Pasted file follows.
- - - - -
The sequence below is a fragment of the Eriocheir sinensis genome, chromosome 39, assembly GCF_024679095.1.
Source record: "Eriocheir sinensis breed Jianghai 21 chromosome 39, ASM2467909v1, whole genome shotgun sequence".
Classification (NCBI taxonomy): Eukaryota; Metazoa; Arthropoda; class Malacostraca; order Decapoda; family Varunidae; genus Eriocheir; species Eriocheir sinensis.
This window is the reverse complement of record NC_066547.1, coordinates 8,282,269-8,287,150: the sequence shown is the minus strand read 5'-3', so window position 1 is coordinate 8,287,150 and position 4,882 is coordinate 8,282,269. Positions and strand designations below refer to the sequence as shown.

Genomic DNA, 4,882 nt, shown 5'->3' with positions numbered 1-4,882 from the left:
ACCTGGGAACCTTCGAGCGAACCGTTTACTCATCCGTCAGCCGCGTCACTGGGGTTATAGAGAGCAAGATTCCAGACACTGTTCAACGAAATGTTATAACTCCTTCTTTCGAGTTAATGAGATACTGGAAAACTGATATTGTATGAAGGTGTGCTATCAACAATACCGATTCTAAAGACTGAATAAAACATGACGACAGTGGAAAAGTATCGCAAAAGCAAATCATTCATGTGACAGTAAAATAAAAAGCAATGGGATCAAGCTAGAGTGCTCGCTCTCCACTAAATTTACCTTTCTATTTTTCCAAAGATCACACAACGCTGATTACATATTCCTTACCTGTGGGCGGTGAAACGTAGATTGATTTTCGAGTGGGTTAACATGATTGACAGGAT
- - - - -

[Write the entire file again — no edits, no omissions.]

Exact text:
The sequence below is a fragment of the Eriocheir sinensis genome, chromosome 39, assembly GCF_024679095.1.
Source record: "Eriocheir sinensis breed Jianghai 21 chromosome 39, ASM2467909v1, whole genome shotgun sequence".
Classification (NCBI taxonomy): Eukaryota; Metazoa; Arthropoda; class Malacostraca; order Decapoda; family Varunidae; genus Eriocheir; species Eriocheir sinensis.
This window is the reverse complement of record NC_066547.1, coordinates 8,282,269-8,287,150: the sequence shown is the minus strand read 5'-3', so window position 1 is coordinate 8,287,150 and position 4,882 is coordinate 8,282,269. Positions and strand designations below refer to the sequence as shown.

Genomic DNA, 4,882 nt, shown 5'->3' with positions numbered 1-4,882 from the left:
ACCTGGGAACCTTCGAGCGAACCGTTTACTCATCCGTCAGCCGCGTCACTGGGGTTATAGAGAGCAAGATTCCAGACACTGTTCAACGAAATGTTATAACTCCTTCTTTCGAGTTAATGAGATACTGGAAAACTGATATTGTATGAAGGTGTGCTATCAACAATACCGATTCTAAAGACTGAATAAAACATGACGACAGTGGAAAAGTATCGCAAAAGCAAATCATTCATGTGACAGTAAAATAAAAAGCAATGGGATCAAGCTAGAGTGCTCGCTCTCCACTAAATTTACCTTTCTATTTTTCCAAAGATCACACAACGCTGATTACATATTCCTTACCTGTGGGCGGTGAAACGTAGATTGATTTTCGAGTGGGTTAACATGATTGACAGGAT